The Danger Has Been Known for About 13 Years
Contrary to various claims, knowledge of the devastating damage that anti-cholesterol drugs can have on human muscle cells is nothing new to the pharmaceutical industry.
Quite the contrary: the pharmaceutical industry has known for at least 12 years that anti-cholesterol drugs impair the synthesis in the human body of the vital Coenzyme Q10.
This has devastating consequences, and not only for the optimum functioning of cells in human muscle tissue.
Coenzyme Q10 is a vital bio-energy substance, which is of central importance for the optimum functioning of the human heart and cardiovascular system. Once again, a pharmaceutical drug has been revealed as contributing to precisely the disease for which it is being prescribed to millions of people!
It has also been known for years that the simultaneous prescription of Coenzyme Q10 (CoQ10) and anti-cholesterol drugs can at least partially counteract these side effects. Since 1989 the pharmaceuticals giant Merck has held US Patent No. 4,933,165 for the addition of the vital bio-energy substance CoQ10 to its anti-cholesterol drugs lovastatin, simvastatin and pravastatin, in order to counteract the side effects resulting from a dramatic CoQ10 deficiency in the human body.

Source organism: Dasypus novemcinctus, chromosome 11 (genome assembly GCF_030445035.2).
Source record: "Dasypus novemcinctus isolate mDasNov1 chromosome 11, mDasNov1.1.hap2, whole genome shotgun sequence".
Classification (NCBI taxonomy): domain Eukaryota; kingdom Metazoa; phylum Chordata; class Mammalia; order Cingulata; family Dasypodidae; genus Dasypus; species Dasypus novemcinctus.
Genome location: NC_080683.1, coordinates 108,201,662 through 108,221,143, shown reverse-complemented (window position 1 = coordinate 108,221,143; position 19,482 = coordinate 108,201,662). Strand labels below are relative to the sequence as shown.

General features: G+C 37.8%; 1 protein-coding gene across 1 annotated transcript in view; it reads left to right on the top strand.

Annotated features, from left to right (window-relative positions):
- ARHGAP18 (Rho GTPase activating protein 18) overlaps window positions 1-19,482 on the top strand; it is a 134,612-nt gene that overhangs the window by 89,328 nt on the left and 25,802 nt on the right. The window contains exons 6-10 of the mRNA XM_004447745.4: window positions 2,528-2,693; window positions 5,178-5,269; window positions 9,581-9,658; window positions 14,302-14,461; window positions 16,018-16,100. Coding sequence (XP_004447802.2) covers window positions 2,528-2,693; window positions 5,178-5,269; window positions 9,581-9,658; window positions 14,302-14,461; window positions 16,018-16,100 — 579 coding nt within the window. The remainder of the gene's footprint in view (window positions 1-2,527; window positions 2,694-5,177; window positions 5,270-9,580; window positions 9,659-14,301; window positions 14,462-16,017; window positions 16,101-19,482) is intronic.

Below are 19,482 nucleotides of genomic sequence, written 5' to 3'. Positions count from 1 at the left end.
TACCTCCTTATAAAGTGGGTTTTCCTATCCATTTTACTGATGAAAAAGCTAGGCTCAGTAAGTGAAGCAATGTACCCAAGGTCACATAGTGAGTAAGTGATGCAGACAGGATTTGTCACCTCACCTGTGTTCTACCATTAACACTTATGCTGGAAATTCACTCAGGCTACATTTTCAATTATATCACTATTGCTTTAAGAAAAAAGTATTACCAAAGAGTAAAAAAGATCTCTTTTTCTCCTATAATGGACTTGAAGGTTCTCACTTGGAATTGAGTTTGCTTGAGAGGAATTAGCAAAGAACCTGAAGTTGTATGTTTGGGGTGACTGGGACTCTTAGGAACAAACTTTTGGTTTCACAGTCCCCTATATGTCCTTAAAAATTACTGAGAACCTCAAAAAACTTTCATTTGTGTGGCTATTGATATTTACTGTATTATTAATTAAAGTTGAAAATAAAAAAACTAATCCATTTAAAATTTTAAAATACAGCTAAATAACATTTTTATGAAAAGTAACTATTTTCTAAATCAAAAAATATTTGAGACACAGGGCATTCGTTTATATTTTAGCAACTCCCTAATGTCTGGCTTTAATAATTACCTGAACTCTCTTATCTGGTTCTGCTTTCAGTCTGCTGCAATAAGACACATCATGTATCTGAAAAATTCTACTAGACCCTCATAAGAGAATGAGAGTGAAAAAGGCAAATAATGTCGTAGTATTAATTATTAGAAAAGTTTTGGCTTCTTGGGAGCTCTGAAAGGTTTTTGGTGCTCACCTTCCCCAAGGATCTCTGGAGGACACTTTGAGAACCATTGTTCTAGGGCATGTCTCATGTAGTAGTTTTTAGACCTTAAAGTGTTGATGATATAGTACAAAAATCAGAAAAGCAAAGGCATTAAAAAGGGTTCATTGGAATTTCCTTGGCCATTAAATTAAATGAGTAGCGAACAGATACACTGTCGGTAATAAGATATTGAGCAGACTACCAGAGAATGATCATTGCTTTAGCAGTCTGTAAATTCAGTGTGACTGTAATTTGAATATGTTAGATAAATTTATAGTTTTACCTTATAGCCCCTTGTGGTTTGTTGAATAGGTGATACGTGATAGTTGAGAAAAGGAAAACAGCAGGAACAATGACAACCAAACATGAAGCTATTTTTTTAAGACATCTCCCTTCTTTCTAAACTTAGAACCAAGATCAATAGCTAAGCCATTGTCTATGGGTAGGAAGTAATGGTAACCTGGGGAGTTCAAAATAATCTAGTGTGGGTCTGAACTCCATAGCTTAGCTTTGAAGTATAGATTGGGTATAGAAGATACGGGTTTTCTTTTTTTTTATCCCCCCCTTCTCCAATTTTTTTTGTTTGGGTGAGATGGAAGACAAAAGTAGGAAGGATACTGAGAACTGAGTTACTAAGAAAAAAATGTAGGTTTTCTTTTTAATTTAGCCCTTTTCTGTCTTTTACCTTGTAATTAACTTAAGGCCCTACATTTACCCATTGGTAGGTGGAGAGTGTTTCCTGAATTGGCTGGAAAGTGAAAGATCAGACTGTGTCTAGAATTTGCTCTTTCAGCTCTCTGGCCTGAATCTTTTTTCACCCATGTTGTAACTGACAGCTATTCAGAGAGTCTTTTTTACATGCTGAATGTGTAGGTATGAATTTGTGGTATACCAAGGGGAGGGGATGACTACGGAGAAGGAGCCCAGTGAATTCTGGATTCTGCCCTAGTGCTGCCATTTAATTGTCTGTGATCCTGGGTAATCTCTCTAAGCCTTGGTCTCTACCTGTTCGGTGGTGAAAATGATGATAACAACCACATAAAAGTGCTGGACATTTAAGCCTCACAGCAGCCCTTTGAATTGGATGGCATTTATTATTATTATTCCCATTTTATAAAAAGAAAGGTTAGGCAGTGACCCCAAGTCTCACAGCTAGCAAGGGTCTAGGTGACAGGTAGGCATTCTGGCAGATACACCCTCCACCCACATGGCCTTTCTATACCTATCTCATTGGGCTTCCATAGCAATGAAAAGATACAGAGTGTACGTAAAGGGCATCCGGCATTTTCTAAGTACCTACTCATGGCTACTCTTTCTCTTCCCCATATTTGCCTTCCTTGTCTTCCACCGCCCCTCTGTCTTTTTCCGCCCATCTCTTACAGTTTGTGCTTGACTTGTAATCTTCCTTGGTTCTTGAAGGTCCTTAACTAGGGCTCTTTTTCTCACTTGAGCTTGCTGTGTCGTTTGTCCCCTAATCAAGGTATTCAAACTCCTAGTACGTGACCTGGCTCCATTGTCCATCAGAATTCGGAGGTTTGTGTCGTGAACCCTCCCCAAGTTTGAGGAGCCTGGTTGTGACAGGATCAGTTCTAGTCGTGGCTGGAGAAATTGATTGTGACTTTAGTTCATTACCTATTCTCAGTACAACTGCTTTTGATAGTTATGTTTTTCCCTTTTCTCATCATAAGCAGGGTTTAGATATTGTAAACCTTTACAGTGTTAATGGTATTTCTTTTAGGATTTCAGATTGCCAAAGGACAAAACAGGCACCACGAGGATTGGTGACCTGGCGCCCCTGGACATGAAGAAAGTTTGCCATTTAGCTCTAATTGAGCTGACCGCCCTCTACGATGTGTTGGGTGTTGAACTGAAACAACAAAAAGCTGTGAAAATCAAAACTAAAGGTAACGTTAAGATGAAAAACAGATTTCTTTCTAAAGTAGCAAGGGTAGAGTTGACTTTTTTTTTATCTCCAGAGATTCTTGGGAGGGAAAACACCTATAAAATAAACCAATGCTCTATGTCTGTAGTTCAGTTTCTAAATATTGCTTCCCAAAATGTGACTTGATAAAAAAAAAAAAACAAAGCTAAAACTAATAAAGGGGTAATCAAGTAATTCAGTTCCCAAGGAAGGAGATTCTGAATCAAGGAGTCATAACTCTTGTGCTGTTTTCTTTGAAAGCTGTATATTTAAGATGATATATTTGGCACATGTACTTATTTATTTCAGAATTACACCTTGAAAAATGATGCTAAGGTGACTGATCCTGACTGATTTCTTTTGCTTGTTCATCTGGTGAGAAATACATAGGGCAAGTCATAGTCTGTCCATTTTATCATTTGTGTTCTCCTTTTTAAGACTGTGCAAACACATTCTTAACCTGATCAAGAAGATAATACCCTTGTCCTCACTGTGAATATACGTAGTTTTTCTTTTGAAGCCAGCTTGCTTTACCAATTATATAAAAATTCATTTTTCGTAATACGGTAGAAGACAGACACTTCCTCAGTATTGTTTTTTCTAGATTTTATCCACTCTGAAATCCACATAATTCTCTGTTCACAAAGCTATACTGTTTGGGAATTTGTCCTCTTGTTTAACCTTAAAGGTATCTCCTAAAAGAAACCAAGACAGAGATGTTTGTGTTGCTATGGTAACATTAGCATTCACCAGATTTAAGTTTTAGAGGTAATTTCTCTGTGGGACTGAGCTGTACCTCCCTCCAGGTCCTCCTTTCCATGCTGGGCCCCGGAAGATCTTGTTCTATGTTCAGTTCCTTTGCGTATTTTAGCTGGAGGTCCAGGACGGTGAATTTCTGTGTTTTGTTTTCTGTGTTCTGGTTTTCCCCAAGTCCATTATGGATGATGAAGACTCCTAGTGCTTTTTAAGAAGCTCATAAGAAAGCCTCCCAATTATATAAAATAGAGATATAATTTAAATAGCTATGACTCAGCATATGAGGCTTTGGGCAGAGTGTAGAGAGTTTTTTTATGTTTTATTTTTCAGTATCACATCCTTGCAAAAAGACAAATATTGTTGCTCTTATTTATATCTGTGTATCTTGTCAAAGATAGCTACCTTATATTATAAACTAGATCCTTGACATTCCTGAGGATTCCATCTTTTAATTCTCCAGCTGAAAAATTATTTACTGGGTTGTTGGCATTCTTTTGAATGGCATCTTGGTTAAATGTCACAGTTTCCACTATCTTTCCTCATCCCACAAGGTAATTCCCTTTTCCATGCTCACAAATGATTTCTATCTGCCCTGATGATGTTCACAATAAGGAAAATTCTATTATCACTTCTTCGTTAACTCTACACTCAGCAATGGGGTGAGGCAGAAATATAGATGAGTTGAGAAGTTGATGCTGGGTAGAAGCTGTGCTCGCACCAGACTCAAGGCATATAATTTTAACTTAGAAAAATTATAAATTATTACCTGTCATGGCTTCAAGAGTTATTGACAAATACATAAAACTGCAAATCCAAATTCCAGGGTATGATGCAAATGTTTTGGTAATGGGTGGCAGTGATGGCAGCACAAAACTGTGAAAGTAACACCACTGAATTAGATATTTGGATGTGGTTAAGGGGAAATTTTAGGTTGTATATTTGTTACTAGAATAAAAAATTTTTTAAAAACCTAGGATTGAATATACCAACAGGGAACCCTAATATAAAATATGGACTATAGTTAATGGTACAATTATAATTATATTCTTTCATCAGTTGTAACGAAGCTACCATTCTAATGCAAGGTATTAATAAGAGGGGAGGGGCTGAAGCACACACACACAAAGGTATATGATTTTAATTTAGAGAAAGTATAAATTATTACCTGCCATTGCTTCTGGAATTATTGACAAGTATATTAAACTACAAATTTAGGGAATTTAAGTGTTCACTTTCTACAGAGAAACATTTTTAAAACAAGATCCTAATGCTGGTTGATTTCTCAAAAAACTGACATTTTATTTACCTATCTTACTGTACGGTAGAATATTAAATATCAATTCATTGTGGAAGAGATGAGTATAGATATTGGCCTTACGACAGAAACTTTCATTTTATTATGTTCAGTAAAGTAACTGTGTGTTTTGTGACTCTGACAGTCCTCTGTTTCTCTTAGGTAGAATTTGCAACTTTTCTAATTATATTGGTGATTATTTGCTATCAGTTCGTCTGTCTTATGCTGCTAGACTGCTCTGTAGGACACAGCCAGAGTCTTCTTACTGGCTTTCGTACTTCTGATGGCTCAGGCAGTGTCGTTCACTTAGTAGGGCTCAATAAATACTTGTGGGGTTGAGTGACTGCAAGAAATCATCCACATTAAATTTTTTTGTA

To this day Merck has made no use of this patent, while simultaneously preventing other companies from producing such medications.
Liver damage could also be counteracted by the administration of CoQ10. Once again, Merck is blocking this via an additional patent (US Patent No. 4,929,437).
This use of patents by the pharmaceutical industry to suppress vital health information on a natural substance is only the tip of the iceberg.
The pharmaceutical industry now aims, acting under the guise of the international Codex Alimentarius Commission, to impose worldwide bans on all health information on natural substances. As this example using anti-cholesterol drugs shows, millions of human lives would be put at risk in the interests of the billion-pound profits of a handful of pharmaceutical combines.